Twelve Beers of Christmas: Day 3

Samuel Smith Winter Welcome Ale

Winter Warmers are traditional seasonal beer and Samuel Smith’s Winter Welcome is a classic. Beer Advocate has this to say about this beer style. 

The History of Winter Welcome

Throughout history, beer of somewhat higher alcohol and richness has been enjoyed for the winter holidays, when old friends get together to enjoy the season. Wassail, a festival to celebrate winter and the beer that goes with it, predates the Christian era. Winter Welcome is vintage-dated with a special label each year, and was first shipped to the US in 1990 - it was the first imported winter seasonal beer. Serve in a traditional Sam Smith tulip or nonik glass for the holidays.


Taste: Honey-amber colored, creamy head of small bubbles, floral aroma and delicious caramel malt flavor with great finesse. Fine hop aroma finish and a fruity note from fermentation in open-topped stone "Yorkshire Squares."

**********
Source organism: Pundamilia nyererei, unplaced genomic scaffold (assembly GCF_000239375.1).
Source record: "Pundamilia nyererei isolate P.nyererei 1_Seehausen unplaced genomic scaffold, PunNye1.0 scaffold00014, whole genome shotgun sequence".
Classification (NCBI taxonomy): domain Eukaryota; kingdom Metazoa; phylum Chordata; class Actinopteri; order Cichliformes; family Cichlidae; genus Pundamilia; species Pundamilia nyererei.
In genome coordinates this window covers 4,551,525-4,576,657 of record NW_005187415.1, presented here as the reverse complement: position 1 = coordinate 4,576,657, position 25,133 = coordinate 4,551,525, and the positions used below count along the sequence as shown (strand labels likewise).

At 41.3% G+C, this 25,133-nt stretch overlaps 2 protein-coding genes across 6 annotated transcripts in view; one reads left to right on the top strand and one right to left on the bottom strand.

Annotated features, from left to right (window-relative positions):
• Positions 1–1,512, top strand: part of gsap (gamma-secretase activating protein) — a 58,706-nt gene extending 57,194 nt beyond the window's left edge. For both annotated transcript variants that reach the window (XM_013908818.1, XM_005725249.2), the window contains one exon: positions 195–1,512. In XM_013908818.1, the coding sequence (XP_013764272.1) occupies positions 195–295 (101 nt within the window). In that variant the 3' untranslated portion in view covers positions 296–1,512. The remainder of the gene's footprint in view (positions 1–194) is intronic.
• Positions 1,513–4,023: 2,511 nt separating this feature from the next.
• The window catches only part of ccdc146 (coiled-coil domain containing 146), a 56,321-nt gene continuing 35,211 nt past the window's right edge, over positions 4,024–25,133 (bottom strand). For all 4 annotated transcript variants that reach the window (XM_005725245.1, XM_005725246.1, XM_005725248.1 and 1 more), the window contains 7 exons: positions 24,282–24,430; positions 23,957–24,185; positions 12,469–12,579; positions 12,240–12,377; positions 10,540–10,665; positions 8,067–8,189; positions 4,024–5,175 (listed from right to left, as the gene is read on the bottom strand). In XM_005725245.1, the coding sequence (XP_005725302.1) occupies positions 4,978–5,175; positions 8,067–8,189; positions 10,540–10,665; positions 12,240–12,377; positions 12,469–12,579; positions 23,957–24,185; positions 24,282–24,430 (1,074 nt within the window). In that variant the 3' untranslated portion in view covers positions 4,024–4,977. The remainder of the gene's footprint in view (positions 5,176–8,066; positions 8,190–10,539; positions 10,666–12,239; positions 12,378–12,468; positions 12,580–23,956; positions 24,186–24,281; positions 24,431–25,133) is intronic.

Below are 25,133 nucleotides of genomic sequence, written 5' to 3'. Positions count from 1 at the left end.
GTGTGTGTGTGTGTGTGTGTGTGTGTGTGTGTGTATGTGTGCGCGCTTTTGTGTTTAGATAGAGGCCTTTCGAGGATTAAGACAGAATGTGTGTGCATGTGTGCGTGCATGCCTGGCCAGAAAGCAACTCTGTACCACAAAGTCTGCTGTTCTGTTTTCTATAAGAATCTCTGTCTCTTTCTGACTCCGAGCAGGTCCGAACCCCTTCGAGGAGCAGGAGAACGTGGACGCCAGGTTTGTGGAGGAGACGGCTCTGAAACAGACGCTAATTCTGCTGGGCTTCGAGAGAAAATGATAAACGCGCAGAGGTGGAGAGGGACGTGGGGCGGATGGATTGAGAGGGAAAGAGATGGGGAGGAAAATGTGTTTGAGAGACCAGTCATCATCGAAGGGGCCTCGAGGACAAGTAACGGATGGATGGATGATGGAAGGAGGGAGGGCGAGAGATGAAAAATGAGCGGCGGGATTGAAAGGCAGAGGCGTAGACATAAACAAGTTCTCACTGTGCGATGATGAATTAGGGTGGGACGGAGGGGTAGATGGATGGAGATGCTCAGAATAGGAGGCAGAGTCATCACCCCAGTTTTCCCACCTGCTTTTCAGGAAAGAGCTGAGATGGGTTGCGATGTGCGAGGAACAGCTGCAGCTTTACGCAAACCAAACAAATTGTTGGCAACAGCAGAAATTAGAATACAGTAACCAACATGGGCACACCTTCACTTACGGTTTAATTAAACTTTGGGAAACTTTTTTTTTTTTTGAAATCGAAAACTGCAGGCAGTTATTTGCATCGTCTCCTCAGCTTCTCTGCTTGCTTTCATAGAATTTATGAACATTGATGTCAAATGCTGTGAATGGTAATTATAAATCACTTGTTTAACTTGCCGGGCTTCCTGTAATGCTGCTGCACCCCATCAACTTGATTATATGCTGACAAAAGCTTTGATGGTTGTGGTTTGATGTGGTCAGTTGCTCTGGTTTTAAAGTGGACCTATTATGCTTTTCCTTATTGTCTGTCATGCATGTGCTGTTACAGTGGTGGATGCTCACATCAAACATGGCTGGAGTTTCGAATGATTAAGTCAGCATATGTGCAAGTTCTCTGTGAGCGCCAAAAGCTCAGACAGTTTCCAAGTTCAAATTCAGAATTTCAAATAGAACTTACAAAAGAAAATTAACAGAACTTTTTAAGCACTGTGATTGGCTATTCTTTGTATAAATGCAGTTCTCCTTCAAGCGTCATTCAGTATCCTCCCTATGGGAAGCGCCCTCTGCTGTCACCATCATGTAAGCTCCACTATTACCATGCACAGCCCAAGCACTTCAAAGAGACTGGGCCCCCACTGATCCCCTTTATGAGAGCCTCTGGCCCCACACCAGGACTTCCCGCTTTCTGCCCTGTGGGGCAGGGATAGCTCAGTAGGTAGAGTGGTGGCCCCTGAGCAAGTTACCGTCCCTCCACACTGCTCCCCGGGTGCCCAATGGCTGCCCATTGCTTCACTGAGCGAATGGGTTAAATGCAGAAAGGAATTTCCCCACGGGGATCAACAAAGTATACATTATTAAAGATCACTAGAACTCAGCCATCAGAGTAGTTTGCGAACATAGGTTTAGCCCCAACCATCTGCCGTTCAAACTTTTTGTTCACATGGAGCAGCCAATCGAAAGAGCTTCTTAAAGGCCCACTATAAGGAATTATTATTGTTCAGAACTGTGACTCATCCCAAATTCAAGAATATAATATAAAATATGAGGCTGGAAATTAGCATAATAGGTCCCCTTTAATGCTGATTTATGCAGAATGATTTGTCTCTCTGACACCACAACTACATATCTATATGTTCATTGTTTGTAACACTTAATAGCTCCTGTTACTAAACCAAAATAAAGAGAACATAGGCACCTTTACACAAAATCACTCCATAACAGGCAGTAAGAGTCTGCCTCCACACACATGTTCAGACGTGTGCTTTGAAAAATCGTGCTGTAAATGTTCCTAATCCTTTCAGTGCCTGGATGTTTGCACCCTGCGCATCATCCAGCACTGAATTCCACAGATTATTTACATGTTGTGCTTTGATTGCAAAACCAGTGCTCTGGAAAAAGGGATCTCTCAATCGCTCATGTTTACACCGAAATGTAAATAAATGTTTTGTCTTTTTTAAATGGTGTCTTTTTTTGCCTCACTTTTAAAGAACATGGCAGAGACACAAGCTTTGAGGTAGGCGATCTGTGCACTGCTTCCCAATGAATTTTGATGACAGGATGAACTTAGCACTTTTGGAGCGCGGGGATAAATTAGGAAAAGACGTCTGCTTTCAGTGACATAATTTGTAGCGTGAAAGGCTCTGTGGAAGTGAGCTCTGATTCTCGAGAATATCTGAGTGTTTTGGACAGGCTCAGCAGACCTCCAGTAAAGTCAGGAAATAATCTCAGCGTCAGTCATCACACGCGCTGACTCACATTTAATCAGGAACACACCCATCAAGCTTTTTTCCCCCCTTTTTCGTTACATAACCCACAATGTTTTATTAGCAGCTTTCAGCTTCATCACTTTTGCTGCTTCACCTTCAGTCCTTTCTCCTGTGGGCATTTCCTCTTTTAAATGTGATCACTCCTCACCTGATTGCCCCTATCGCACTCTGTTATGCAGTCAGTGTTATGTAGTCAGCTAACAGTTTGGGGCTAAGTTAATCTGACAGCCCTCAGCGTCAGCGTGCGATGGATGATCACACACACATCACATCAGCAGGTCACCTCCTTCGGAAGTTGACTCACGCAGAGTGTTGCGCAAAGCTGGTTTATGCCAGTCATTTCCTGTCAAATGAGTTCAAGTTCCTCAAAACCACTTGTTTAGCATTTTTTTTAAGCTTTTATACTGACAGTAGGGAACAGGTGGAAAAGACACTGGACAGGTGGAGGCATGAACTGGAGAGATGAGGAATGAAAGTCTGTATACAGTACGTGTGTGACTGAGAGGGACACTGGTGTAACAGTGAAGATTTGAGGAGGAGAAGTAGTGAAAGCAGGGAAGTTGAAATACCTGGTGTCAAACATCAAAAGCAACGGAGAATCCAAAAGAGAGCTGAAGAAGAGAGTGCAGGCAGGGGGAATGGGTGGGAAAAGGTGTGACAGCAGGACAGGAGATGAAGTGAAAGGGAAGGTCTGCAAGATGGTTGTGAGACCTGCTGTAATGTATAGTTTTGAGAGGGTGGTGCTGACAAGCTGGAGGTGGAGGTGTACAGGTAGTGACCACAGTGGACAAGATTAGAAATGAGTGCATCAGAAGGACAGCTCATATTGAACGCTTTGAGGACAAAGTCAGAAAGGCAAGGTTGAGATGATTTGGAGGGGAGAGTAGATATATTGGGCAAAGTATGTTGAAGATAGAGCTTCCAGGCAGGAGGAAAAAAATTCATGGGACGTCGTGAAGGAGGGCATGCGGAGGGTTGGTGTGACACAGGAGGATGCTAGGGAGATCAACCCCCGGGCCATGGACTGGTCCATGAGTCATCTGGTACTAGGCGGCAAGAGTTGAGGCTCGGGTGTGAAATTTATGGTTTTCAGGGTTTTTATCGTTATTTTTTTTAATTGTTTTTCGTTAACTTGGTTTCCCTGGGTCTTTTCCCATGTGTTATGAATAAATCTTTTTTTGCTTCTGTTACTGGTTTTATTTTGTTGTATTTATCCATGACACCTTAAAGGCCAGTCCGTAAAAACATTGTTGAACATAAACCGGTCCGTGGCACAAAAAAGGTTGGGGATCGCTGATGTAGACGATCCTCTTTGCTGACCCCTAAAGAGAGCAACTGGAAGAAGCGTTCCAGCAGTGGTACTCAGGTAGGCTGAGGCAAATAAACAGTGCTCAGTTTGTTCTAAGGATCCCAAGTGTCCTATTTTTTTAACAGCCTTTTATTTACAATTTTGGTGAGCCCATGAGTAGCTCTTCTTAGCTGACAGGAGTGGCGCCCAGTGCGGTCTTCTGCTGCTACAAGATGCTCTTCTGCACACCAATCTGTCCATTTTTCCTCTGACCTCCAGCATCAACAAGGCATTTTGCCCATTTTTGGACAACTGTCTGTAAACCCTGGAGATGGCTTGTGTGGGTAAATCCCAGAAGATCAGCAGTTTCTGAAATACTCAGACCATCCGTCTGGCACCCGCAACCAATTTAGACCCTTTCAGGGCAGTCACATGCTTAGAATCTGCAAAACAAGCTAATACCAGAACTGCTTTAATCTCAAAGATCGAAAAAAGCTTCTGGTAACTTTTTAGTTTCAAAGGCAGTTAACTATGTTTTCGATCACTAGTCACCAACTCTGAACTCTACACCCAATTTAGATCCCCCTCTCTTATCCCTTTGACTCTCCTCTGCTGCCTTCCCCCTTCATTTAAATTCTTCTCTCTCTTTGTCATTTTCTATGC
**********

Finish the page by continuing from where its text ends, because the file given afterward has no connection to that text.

Food Pairing: Roast goose, smoked turkey with oyster dressing, rack of lamb, candied yams, Smithfield hams, fresh pears and apples, Christmas cake. Serve in crystal tumblers, or traditional Yorkshire tulip or nonik pint glasses.

These malty sweet offerings tend to be a favorite winter seasonal. Big malt presence, both in flavor and body. The color ranges from brownish reds to nearly pitch black. Hop bitterness is generally low, leveled and balanced, but hop character can be pronounced. Alcohol warmth is not uncommon.

BeerAdvocate offers a description on this traditional seasonal beer style. Many English versions contain no spices, though some brewers of spiced winter seasonal ales will slap "Winter Warmer" on the label. Those that are spiced, tend to follow the "wassail" tradition of blending robust ales with mixed spices, before hops became the chief "spice" in beer. American varieties many have a larger presences of hops both in bitterness and flavor.